ST. PAUL, Minn. For decades, playing hurt was just part of the job for musicians, who learned to endure the pain in silence.
Now a cellist who once practiced to the point where she couldn't turn a doorknob is spreading a message that resonates with musicians around the country. Janet Horvath's seminars help prevent and treat injuries caused by overuse of muscles, harmful playing techniques and instruments that don't fit.
''These injuries really can be nipped in the bud,'' Horvath said. ''They can be very minor if you pay attention to what your body is trying to tell you right away.''
Horvath has been associate principal cellist with the Minnesota Orchestra for more than 20 years. In 1974, she was enrolled at the Indiana University School of Music, studying under renowned cellist Janos Starker.
Determined to be the best Starker student ever, Horvath practiced. And practiced. And practiced.
It was too much for her body to take. In one two-minute movement of the aria ''Why Do the Nations'' from Handel's ''Messiah,'' for example, Horvath's right arm moves back and forth 740 times during the 96-bar movement.
''Try brushing your teeth with 740 strokes,'' she said.
Horvath's left arm began to hurt. But she kept quiet, thinking the pain would disappear as she got in better shape as a cellist.
Instead, it got worse. She finally admitted her condition to Starker and put down her cello for three months. It took another nine months of working with Starker to adjust her posture and technique before Horvath was healed.
The experience sensitized Horvath to the pain all around her. Fellow musicians started asking for help with their problems muscle and tendon disorders, nerve damage, hearing loss, aching lips and jaws and teeth.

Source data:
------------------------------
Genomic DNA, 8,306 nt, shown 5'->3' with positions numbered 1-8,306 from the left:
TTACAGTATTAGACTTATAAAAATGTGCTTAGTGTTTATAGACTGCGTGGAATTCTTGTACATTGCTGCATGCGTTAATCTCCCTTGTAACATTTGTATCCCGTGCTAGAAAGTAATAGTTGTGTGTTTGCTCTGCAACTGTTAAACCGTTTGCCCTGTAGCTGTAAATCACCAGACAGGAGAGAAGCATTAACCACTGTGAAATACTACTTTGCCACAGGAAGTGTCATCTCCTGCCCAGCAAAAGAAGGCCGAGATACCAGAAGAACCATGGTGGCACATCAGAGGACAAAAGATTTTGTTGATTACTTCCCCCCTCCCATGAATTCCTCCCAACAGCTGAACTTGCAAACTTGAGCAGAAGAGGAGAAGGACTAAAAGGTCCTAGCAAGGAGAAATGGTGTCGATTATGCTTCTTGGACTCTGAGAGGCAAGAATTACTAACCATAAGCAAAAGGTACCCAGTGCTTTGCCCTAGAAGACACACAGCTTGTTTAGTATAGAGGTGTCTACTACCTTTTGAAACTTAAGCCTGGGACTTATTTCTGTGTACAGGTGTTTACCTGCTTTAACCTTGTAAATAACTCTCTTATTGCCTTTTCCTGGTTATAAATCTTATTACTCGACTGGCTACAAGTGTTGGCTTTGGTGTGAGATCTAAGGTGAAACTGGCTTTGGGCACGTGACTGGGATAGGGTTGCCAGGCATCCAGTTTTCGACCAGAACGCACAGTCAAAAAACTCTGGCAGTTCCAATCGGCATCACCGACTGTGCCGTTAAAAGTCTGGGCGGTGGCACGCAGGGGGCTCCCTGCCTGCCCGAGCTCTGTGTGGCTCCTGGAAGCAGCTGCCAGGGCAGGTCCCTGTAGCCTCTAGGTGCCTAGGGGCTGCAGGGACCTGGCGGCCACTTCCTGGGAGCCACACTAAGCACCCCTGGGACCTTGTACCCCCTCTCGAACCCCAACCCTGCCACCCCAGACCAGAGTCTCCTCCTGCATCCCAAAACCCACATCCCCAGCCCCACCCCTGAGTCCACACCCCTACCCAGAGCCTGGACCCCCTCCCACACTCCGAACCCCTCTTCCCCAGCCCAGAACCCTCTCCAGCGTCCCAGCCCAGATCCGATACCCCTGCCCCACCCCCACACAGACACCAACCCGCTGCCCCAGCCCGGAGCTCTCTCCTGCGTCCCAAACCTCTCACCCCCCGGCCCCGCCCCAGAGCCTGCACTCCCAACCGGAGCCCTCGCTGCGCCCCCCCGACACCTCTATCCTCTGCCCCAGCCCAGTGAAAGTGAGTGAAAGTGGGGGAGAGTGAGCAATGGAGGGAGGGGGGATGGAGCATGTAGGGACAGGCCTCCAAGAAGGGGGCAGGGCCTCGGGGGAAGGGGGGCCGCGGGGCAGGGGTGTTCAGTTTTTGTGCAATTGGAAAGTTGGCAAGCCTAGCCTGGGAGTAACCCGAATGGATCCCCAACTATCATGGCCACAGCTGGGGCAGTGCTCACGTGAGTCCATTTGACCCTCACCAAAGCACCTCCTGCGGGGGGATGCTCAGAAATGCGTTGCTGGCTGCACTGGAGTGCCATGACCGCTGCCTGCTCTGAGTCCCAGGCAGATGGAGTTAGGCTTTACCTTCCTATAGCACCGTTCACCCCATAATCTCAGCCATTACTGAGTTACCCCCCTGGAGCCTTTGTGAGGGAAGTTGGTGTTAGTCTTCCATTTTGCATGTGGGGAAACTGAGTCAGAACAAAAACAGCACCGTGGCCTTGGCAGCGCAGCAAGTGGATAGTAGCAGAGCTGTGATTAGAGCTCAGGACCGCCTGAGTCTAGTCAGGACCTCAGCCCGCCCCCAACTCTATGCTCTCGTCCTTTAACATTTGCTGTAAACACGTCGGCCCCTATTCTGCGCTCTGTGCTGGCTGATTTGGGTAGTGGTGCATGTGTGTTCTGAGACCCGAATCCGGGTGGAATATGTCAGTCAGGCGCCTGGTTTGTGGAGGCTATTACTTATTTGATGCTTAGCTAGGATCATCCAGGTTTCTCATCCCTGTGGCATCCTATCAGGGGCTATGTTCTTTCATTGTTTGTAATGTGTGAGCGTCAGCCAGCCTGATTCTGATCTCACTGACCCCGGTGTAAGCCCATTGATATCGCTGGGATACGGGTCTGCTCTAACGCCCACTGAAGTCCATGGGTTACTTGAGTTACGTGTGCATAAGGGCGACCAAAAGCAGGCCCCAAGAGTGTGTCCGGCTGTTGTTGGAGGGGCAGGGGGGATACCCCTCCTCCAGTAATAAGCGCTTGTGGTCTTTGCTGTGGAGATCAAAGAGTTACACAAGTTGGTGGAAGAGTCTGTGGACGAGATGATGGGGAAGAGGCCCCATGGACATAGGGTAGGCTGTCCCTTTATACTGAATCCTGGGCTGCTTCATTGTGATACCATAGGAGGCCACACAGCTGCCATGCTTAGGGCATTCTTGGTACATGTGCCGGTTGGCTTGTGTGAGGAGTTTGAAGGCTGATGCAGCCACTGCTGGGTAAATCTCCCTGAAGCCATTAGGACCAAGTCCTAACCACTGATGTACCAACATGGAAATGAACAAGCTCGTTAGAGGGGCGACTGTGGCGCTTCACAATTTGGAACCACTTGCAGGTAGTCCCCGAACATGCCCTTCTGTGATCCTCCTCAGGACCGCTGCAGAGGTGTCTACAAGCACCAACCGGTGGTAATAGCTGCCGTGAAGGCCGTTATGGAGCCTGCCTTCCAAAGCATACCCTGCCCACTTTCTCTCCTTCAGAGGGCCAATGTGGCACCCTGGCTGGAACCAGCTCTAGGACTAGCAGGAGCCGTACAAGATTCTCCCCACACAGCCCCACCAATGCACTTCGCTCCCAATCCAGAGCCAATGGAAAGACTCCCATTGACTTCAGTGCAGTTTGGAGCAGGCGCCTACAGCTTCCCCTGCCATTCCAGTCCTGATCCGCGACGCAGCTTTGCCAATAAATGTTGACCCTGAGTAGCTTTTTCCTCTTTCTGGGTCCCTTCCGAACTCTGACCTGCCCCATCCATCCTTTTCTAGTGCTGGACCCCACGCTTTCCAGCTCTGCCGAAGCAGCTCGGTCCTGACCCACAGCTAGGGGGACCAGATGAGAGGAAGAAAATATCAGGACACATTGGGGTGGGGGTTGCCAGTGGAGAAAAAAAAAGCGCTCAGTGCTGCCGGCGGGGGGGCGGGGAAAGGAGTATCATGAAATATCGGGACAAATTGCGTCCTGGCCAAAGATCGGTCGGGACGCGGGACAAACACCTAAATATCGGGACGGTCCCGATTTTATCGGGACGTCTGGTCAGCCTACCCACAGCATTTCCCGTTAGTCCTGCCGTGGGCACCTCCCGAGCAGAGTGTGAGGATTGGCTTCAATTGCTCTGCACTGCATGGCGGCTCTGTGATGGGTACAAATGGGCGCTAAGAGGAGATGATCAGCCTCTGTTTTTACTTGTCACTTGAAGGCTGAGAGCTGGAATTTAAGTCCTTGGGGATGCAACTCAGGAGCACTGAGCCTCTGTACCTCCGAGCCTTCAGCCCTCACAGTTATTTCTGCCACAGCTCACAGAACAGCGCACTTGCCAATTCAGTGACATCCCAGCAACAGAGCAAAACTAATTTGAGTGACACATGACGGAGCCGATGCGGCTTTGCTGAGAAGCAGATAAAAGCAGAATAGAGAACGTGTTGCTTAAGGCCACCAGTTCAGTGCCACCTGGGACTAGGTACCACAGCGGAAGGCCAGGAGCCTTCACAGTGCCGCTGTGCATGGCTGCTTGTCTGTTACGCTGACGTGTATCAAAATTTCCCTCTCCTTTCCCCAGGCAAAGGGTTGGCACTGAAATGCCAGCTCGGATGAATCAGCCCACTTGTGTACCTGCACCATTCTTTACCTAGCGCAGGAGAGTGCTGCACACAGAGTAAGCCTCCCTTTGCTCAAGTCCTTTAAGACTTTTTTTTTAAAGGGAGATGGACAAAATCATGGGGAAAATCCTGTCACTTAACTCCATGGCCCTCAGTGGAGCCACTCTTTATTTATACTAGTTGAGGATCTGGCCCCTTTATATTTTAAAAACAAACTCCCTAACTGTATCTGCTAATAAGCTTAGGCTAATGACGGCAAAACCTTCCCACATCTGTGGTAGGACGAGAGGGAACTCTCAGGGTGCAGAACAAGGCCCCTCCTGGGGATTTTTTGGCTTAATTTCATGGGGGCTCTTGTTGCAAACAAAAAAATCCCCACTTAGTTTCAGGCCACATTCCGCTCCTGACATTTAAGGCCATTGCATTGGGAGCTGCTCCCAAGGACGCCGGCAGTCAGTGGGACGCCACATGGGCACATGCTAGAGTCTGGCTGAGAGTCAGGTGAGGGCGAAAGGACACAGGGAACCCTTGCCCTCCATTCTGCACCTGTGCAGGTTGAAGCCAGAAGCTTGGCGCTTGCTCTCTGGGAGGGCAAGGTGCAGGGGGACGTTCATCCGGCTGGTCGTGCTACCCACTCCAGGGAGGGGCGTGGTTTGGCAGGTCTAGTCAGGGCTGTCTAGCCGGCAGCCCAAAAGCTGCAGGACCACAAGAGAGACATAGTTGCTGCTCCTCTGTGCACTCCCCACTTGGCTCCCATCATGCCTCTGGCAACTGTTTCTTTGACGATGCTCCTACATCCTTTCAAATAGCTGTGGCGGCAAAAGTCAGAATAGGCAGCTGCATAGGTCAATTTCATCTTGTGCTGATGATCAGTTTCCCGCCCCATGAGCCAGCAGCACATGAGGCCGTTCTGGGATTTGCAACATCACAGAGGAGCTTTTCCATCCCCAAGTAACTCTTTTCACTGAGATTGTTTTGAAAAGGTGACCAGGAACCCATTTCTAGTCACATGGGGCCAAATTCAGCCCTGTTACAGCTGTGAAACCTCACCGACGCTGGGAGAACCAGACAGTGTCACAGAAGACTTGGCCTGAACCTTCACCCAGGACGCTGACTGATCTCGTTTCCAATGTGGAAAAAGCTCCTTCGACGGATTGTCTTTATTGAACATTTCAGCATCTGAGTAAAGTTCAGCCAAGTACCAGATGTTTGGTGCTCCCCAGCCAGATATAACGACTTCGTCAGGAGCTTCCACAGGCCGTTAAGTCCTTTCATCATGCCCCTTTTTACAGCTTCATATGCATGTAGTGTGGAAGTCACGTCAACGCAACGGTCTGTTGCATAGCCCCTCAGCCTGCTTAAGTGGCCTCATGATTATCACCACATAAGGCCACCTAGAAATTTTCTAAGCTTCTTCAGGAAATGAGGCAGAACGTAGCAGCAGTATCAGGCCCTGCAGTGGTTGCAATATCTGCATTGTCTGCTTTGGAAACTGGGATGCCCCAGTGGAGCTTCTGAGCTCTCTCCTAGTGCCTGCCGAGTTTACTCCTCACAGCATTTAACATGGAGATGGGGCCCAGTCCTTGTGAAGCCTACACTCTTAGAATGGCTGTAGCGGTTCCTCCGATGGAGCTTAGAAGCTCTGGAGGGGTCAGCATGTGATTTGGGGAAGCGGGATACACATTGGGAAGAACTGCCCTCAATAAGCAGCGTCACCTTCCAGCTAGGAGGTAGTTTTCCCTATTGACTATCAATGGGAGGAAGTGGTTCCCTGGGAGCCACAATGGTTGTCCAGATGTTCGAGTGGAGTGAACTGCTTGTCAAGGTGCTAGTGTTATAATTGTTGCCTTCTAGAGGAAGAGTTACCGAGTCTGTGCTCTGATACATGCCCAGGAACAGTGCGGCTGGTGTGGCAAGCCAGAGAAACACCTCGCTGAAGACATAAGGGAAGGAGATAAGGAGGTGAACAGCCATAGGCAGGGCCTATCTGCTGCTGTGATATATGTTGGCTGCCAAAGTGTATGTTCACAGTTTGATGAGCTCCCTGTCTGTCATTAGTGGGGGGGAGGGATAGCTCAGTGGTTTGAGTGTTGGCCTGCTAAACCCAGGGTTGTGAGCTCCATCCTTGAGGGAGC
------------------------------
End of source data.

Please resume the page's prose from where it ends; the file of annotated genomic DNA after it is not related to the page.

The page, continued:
She began working not only with musicians, but with physicians, therapists, orchestra managers, college teachers and insurance carriers.
Today, some musicians use splints to brace their limbs and special supports for heavy instruments. They are experimenting with special chairs and modified instruments smaller piano keyboards for people with small hands, for example, and a viola that is stretched diagonally to help relieve a musician's elbow pain. Some musicians use Plexiglas shields to protect their hearing.
Performing arts medical clinics have sprung up, and there's a textbook for medical students who may want to specialize in the field.
In 2002, Horvath self-published a book, ''Playing (less) Hurt: An Injury Prevention Guide for Musicians.'' It has sold a healthy 3,000 copies.
Dr. Jennine Speier, a Twin Cities specialist in physical medicine rehabilitation who has worked closely with Horvath, said musicians are becoming more willing to talk about their injuries and seek treatment. And more doctors are becoming knowledgeable about the types of problems musicians experience and what specialists are best trained to evaluate and treat them, she said.
''It's a tremendously changed area, although we're still, I think, quite behind sports medicine,'' Horvath said. ''But we're getting there, and it's partly due to the rampant nature of overuse injuries, the repetitive strain injuries that are occurring in the workplace due to the computer.''
In May, the Indianapolis Symphony became the first major orchestra in the country to require its musicians to attend a two-day pain prevention workshop. Orchestra management brought in Horvath and used rehearsal time for her workshops.
Geoffry S. Lapin, a cellist with the symphony for 33 years, said injuries had been increasing and musicians were missing work. Horvath spent about an hour working with Lapin individually on his neck pain.
''I thought it was the way I was leaning my head back when I play,'' Lapin said. But when he played for Horvath, she determined he was scrunching his shoulders forward and putting pressure on neck nerves.
Because Lapin has very long legs, Horvath had him sit further back on his chair and pull out the end pin at the bottom of his cello another six inches, which opened up his shoulders.
''I am pain-free for the first time in years,'' Lapin said.
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